He is a salesman with big dreams for himself and his two sons. Happy and Biff are expected to follow in their father’s footsteps and be salesman. Biff and Willy kind of butt heads around this idea. Biff knows he can’t fulfill his dad’s dreams for him and Willy won’t take no for an answer. Willy suffers disappointment from his job and hopes Biff can outshine him.
In the play “ Death of a Salesman” Willy Loman is a salesman who wishes for a better life for his family and himself. Willy Loman is obsessed with creating a better life; he believes he deserves more and that he has the recipe for success. Willy Loman 's obsession with the dream directly causes his failure in life, which, in turn, leads to his eventual death. Willy is an excellent representation of the failures of the American Dream. Some people have argued that, the American dream of "a better, richer, and happier life for all our citizens of every rank is “the greatest contribution we have made to the thought and welfare of the world."
Willy Loman was “caught-up” in this American dream which caused a business to develop in the world. The main reasons for occurring weakness in Willy’s that was caused by a combination of business pressures were capitalism and also profit motive and competitive instinct. Willy’s desire was proving himself through a successful salesman, but as he fails and his own life destroys him. Willy’s character was based on Miller’s uncle, Manny Newman. Miller said, “That homely, ridiculous little man had after all never ceased to struggle for a certain victory, the only kind open to his this society --- selling to achieve his lost as a man with his name and his son’s name on a business of his own.” This shows what he thought for Willy to be –
Throughout the play, the Loman family evolves differently. Willy finds out his dream of being an popular, well respected salesman is impossible and takes his own life. Linda supports Willy despite the abuse and confusion he puts her through with his various attempts to take his own life, with his delirious ramblings and hallucinations, and with his constant deception. Happy still sees his father as a hero and Biff finally begins to grasp the truth of the “American Dream”. When Willy kills himself, all of the Loman family, including Willy, break free from the web of false dreams he spun and begin to understand Willy’s failings.
Death of a Salesman" is a play written in 1949. The main theme of this play is the American Dream. But there is an irony in this play that completely contradicts the American Dream. Willy is a salesman who worked hard for 40 years for the same company and he is still at the bottom of the business world. His boss, Howard just inherited the company from his father and became the boss of the company without making much effort.
Using false feelings of superiority as a way to mask inner feelings of inferiority is a seemingly effective method to use when trying to appear more authoritative than is true. However, what begins as “false feelings” quickly escalates into genuine arrogance. In William Golding’s novel, Lord of the Flies, Jack’s superiority complex and need to be in control revealed the inner savagery of the boys, which eventually caused the downfall of their community. Jack 's egotism is clear to see from the first meeting, yet Ralph still manages to overshadow him. Golding sets the tone for Jack’s character straight away through Piggy 's "intimida[tion]" at Jack 's "superiority" (26).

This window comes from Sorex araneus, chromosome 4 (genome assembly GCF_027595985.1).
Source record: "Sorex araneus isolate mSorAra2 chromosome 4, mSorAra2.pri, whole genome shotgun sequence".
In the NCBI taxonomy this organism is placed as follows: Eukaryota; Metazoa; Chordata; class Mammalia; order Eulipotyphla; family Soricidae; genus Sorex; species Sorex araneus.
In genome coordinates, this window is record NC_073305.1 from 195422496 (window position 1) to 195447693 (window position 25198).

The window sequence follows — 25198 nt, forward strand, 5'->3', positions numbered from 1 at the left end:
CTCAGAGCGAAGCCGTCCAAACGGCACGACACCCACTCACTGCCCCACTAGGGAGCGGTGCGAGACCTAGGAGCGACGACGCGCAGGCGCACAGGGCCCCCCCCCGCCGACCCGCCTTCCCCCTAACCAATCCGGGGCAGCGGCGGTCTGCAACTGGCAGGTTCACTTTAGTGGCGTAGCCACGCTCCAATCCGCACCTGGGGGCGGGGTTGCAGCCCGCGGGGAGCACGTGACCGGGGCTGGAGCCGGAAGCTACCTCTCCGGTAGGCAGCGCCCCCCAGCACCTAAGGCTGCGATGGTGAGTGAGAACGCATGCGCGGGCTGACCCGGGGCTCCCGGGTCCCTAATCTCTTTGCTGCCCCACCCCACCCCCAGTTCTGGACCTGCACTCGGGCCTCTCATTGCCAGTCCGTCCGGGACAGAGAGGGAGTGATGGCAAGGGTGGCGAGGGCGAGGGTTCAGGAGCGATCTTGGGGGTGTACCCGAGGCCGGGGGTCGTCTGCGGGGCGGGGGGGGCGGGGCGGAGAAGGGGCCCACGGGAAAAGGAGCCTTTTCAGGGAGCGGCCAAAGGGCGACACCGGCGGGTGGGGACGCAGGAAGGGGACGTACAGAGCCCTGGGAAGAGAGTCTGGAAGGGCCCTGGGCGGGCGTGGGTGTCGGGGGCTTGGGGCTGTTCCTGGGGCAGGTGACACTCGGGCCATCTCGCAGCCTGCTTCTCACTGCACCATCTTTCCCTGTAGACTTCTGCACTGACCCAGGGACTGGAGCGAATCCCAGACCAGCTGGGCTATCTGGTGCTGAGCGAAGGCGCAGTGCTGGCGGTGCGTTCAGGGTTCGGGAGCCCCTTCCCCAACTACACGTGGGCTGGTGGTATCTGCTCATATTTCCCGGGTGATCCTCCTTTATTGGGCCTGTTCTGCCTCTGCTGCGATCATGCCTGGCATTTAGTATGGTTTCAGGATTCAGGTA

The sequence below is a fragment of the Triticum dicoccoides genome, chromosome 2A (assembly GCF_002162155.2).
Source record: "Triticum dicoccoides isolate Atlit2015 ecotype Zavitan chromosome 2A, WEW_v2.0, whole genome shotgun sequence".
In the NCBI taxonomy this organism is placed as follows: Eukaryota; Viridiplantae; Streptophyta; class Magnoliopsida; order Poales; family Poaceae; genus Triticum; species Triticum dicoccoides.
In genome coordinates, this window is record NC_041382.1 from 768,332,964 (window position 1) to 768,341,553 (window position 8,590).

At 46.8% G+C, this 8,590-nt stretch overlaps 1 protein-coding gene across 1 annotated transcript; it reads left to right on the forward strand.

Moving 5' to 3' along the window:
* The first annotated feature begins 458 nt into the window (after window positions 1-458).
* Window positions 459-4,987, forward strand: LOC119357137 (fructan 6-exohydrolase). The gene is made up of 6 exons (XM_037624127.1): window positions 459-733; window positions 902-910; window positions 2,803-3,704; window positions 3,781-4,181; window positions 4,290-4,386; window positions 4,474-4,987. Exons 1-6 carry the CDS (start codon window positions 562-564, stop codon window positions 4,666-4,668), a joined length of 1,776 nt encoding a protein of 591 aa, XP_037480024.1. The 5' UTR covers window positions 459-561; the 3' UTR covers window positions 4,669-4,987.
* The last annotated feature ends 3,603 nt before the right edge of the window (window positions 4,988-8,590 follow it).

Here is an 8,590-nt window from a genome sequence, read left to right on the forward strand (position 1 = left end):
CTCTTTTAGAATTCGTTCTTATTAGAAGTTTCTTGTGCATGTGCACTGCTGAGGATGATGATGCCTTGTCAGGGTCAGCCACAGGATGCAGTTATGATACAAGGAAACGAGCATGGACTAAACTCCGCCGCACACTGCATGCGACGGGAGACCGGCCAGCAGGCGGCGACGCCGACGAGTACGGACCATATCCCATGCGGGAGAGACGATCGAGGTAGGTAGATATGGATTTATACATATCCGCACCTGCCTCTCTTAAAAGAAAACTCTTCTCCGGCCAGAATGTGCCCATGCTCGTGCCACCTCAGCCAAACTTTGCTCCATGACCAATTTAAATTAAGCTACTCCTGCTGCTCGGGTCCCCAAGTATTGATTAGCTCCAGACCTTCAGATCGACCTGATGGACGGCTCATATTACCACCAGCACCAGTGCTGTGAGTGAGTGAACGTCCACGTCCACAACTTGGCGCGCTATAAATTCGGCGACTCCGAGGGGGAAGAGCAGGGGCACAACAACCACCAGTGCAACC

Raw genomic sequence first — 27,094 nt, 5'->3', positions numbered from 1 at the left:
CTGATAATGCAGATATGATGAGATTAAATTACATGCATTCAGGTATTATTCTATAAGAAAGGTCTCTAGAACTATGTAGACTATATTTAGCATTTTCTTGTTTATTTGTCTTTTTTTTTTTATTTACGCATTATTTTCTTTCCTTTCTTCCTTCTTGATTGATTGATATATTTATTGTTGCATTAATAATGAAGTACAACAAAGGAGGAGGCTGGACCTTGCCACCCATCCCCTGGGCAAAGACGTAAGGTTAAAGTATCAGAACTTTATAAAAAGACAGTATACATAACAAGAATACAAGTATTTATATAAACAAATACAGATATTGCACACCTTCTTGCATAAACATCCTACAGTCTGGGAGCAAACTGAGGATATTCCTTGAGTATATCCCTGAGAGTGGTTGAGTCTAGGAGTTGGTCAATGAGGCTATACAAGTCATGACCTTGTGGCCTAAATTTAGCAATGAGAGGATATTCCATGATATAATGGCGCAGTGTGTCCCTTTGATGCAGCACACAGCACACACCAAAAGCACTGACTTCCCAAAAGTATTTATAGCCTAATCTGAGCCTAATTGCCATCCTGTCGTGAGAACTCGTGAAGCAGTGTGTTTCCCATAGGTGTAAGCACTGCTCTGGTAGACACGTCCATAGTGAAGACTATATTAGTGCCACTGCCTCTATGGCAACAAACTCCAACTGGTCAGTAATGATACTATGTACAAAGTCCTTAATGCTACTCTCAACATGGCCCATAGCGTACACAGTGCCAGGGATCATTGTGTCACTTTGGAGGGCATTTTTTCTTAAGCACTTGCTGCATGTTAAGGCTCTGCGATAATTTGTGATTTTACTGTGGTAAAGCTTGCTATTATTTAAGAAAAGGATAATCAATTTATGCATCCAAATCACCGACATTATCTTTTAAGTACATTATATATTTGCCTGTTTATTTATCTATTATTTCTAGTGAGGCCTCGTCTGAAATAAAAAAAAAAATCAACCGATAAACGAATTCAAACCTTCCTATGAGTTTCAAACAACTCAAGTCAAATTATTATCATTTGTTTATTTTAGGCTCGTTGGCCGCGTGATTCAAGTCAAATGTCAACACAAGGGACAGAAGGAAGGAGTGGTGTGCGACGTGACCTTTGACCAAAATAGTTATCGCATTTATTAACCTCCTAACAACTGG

Willy fits both definitions. Willy’s and action and the results are what we expect of him. He is a salesman, and as expected he struggles. He is overbearing on his children, and as expected they grow up confused. His struggles begin when he looses his job, at the end we expect him to kill himself, which he does.
As Willy gets on with age, he no longer is able to meet his sales quotas, which results in his termination and ultimately begin unable to provide for his family. The hallucinations and flashbacks that Willy experiences confirm him senility approaching. This furthers his downfall as he tries to live his life through his successful brother Ben or his son Biff who was once a popular and well-liked person. Lastly, when Willy loses his job he feels he has no
As a teenager, Biff idolized his father and tried to make him proud by doing well in football. Biff’s idea of his father suddenly changed when Biff discovered his dad cheating on his mom. His entire outlook of life changed, and suddenly he no longer cared about his future in football or college. Willy raised Biff to think that being popular would get him further than having good grades: “Bernard can get the best marks in school y’understand but in the business world, y’understand, you are going to be five times ahead of him. That’s why I thank almighty God you’re both built like Adonises.
Commercials, television shows, movies, and music all extenuate the failures of men when it comes to emphasizing family life. The issue is seen as a two-way road, prioritize a career or put family first, which is not a fair circumstance. What kind of man puts a replaceable job before his loved ones? Clearly, it is really not a decision after all. For example, in the hit television show, This Is Us, one of the main characters is a father with a heavily demanding job while his three daughters grow into adolescence.